Surfboard Volume Dial copyright 2012 Mat Arney

Dial it up. Photo: Mat Arney

The Inertia

How are you meant to measure a surfboard?

No, I mean accurately, and in a way that allows you to compare different surfboards to one another in a meaningful fashion?  I can measure a square no problem; at a push I could recall the Pythagoras equations for the circumference and area of a circle.  But surfboards are different beasts:  3-dimensional shapes comprised of varying and complex parabolic curves.  Frankly put, they are a nightmare to measure, and the result is that, whilst many of us might regularly ride a 6’2” x 18½” x 2¼” squash tail, we all ride remarkably different surfboards.  Does that measurement of width apply all of the way from nose to tail and does your board hold that thickness all the way out to the rails, or does your board’s planshape pull to a point at either end with foiled, knifey, rails?  You see what I mean:  three, incredibly basic, dimensional measurements give you very little clue as to the applicable size of a surfboard.

“There are no readily available formulas for calculating the volume of an irregular object, so the easiest method is liquid displacement.” states Nick Blair of Joistik Surfboards in Australia.  “To my knowledge that method has never been used in the industry by your average custom shaper, so I think that the recent phenomenon of volume’s importance to your everyday surfboard consumer is a direct roll-on effect from the use of machines by most shapers these days.”

Before CNC shaping machines, there is no way that any two boards could be identical, and even now it is unlikely that highly refined features such as bottom contours would be perfectly replicated over and over again when being hand finished.  Nuances in factors such as rail profiles and depths of bottom contours can make a surprisingly large difference, not only to how a surfboard performs, but also to how it feels under your feet.  Which is why it stands to reason that more and more of the major players in surfboard design and production should be including a fourth dimension in their measurements to help surfers to make informed purchases:  volume.  The overall size of a board is one of the key measurements that we ought to consider, surely?  I mean, there are others too, but volume is one single measurement that we can all understand and use as a baseline.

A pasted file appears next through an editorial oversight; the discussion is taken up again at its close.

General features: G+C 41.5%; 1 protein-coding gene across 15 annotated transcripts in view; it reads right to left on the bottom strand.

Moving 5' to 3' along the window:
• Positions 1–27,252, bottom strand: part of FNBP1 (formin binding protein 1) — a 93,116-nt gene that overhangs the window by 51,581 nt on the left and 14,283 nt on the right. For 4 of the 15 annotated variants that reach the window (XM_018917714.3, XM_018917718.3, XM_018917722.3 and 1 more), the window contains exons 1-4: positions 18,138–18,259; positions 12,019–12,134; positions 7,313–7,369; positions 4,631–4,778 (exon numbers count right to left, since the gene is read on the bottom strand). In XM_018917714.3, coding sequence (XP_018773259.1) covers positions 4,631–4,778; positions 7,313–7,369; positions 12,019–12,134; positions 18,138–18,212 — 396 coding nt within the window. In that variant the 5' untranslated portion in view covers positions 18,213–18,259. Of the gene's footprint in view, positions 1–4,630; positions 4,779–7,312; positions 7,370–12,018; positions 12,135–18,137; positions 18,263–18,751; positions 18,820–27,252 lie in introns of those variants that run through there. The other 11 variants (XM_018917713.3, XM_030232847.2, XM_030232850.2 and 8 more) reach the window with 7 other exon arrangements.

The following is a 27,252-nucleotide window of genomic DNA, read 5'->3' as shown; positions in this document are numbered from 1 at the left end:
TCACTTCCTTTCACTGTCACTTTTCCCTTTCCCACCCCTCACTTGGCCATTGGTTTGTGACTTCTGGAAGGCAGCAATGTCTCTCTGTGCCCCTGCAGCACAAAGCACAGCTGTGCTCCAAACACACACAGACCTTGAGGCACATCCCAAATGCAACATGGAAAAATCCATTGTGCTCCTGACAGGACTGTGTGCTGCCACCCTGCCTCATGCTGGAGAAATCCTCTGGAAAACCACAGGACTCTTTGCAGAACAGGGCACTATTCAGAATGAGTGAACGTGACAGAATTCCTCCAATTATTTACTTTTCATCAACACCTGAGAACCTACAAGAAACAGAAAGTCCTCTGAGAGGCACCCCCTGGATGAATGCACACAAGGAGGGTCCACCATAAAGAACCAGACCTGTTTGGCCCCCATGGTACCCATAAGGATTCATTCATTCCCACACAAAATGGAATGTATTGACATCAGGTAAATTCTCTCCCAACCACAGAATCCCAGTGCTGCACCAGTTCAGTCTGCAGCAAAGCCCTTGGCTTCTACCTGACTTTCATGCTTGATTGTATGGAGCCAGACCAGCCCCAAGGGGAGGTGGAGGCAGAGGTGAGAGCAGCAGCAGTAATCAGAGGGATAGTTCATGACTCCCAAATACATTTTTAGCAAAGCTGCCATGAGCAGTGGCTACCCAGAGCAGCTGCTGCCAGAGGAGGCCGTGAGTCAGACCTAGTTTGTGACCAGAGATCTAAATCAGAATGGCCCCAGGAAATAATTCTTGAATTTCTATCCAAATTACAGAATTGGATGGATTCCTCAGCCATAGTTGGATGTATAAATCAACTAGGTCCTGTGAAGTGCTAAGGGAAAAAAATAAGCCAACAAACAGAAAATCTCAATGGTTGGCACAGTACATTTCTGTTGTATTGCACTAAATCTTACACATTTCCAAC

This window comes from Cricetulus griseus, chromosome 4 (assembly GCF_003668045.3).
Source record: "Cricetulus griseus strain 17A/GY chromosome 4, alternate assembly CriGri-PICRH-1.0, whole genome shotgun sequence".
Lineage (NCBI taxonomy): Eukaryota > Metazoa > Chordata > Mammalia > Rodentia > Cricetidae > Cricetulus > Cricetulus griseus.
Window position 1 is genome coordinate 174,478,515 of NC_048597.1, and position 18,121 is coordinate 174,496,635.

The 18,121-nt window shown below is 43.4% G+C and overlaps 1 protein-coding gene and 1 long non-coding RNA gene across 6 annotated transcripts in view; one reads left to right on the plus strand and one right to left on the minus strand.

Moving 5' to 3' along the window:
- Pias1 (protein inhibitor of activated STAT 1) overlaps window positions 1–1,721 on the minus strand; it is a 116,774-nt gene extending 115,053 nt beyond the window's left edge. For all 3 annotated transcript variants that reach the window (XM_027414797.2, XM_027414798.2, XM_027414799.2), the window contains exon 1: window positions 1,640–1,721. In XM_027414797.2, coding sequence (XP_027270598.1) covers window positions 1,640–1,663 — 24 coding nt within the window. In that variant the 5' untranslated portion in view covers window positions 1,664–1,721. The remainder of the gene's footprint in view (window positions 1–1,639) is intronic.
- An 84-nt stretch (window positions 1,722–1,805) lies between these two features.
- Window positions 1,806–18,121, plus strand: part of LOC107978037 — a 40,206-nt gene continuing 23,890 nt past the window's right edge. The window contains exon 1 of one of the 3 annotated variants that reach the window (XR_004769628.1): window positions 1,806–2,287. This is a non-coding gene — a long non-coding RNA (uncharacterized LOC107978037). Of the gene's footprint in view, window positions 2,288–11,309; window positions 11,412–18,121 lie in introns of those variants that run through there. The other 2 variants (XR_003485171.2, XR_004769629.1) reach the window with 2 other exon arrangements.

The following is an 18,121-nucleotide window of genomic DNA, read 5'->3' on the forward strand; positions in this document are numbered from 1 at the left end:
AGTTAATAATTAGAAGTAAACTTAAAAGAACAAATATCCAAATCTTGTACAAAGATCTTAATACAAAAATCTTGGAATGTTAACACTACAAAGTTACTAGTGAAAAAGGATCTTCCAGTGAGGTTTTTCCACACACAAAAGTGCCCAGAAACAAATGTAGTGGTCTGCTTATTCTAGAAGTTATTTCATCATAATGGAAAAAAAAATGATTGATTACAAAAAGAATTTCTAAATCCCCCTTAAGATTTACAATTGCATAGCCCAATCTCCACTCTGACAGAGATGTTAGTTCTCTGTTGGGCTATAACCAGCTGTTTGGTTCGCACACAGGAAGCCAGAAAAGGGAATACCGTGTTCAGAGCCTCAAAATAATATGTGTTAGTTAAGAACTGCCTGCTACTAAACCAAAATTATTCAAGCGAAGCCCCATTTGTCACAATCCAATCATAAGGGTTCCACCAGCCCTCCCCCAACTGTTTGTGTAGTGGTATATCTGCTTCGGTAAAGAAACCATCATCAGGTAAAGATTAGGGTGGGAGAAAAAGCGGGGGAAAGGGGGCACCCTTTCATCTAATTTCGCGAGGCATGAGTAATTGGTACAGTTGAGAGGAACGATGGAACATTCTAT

The coaches at the Surf Simply coaching resort out in Costa Rica are unashamed geeks. They’ve been busy cutting up old surfboards and doing some sums to try and make this whole idea more accessible and meaningful to board buyers.  They’ve worked out a single measurement whereby perhaps at some point in the future, if the world champ is asked what size board he’s riding then a reply of “five-nine” or “six-two” will not refer to the length of their surfboard in feet and inches but instead to the ratio of their weight in pounds to their board’s volume in liters.  Ru Hill, Surf Simply‘s owner explains:

“The whole idea of referring to boards by length is misleading, even if you mention the width too. The most significant single measurement is obviously the volume. My 5’7″ is 27.9 liters while my 6’0” is actually a smaller board at only 26.3 liters.”

By considering the volume as the primary dimension of the surfboard, surfer’s can go out and purchase a range of different length surfboards, off the rack, knowing with confidence how the volume is going to compare to the boards that they are used to.  Each subsequent surfboard that they then purchase, whether as a replacement or as their ability improves, can be an informed purchase based on either replicating the feeling of a favorite board, or changing a board’s volume to match improvements in their surfing or varying conditions.

“But that’s not the whole story either,” Hill continues. “If I want to ride what Kelly is riding so that I know what he’s feeling under his feet, then I can’t just buy the same boards as him because Kelly (at 160lb/72.5kg) is 5 pounds (2.25kg) heavier then me. What I need to know is the ratio of pounds to liters those guys are riding. Kelly is riding a 5’9″ Semi Pro 12 which is 24.3 liters, meaning than his ratio of pounds to liters is just under 6.6 (just under 3kg/L).  I’m nowhere near that level and I know that boards that work for me are around 5.8 pounds per liter so when I bought my semi pro 12 I chose a 6’0” which is 26.2 liters.”

Hill and his team of coaches estimate that the biggest board that anyone can duckdive is around 3.4ppl (pounds per liter), while the smallest, “toothpick” surfboard that the pros might ride is around 6.7ppl.  For female surfers the range is slightly shorter, going from 4.5ppl (beginners) through to around 5.5ppl for female pros.

1 2

Join The Inertia Family 

Only the best. We promise.